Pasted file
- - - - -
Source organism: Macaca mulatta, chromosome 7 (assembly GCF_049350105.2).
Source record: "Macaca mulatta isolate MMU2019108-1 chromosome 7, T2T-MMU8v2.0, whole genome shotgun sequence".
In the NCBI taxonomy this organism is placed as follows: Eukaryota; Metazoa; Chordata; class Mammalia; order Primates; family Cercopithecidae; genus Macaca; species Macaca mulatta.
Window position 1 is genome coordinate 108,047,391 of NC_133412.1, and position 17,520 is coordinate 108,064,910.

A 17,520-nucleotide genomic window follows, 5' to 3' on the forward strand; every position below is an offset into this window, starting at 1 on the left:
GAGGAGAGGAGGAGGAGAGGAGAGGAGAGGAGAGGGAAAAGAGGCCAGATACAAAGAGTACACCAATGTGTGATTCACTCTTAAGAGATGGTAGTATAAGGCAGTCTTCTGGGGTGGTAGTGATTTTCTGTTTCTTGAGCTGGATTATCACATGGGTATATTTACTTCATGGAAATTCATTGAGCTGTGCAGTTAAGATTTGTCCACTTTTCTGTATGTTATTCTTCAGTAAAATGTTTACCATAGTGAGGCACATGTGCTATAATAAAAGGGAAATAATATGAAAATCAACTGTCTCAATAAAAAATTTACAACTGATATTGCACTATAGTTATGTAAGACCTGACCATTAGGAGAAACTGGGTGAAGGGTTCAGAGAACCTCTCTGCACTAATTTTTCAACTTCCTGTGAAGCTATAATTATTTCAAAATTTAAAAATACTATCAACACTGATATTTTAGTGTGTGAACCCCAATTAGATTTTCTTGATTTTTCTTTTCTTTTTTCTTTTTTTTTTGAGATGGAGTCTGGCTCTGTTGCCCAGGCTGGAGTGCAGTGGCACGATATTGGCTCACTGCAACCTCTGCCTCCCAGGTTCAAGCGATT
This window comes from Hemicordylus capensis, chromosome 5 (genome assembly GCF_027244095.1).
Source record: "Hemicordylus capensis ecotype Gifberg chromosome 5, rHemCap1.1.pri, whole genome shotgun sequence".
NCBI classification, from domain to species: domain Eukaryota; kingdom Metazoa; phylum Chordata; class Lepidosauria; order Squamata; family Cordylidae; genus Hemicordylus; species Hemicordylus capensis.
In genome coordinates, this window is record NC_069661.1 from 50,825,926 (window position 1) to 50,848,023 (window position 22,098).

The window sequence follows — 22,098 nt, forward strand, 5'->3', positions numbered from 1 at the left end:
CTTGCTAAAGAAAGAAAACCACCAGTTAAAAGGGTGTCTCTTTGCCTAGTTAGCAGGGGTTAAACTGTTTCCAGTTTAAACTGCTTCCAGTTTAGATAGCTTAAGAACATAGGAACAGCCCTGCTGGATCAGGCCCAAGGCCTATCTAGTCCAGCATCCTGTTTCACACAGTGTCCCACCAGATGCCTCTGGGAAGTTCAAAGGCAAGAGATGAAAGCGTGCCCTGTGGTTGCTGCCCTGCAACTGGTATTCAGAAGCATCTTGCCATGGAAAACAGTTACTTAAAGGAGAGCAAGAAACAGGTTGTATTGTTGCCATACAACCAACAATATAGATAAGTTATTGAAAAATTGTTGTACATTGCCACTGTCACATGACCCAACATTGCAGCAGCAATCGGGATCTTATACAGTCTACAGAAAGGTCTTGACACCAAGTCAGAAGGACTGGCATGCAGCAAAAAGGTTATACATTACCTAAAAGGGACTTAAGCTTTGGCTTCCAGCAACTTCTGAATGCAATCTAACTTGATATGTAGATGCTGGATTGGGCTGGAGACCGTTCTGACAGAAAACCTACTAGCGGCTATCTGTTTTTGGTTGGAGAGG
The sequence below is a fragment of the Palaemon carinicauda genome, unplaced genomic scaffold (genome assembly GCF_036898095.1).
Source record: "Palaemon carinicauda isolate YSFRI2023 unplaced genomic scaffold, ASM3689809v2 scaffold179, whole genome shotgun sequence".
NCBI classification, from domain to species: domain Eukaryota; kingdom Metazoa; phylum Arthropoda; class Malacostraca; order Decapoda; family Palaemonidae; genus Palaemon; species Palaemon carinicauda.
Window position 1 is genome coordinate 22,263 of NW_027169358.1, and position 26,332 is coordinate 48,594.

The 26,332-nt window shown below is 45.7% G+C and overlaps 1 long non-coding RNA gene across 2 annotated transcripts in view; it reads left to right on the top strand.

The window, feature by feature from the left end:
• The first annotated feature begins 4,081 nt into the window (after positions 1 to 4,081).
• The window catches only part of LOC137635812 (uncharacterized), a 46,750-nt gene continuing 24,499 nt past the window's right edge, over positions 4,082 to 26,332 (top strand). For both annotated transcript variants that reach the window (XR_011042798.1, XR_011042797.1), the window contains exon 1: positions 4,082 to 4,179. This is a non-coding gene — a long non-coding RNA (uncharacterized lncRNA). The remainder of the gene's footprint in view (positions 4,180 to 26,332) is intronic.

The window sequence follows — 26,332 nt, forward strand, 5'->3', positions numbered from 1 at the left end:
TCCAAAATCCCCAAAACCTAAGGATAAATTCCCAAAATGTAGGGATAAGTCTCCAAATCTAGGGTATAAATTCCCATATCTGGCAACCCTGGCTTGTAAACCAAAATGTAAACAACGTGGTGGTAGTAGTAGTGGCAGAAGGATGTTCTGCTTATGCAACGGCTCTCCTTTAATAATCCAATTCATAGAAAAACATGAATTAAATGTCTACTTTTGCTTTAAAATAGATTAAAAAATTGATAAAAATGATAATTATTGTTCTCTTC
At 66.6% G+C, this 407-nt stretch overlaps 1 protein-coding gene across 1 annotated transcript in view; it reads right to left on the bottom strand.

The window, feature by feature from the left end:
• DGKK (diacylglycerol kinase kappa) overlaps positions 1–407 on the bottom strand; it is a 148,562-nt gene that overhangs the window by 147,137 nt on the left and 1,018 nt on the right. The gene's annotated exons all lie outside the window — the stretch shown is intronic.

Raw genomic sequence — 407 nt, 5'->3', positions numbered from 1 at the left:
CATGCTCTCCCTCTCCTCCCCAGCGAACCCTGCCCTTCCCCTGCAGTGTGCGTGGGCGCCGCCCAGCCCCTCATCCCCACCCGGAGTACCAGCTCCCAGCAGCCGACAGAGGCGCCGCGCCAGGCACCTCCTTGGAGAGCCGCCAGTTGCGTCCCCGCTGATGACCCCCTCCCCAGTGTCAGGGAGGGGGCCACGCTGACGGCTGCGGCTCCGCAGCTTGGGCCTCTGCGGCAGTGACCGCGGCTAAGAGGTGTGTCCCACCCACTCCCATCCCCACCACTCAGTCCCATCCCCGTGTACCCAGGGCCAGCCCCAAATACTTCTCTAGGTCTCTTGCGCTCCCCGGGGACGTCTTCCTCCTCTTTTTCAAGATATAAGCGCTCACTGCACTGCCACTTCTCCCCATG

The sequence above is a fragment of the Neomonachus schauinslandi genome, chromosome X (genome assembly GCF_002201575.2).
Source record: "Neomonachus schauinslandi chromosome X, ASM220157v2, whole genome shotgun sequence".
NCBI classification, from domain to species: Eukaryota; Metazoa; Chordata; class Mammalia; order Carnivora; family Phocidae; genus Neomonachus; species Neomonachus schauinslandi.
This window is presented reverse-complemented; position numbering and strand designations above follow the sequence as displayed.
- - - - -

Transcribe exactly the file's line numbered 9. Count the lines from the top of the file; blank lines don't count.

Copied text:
NCBI classification, from domain to species: domain Eukaryota; kingdom Metazoa; phylum Chordata; class Lepidosauria; order Squamata; family Cordylidae; genus Hemicordylus; species Hemicordylus capensis.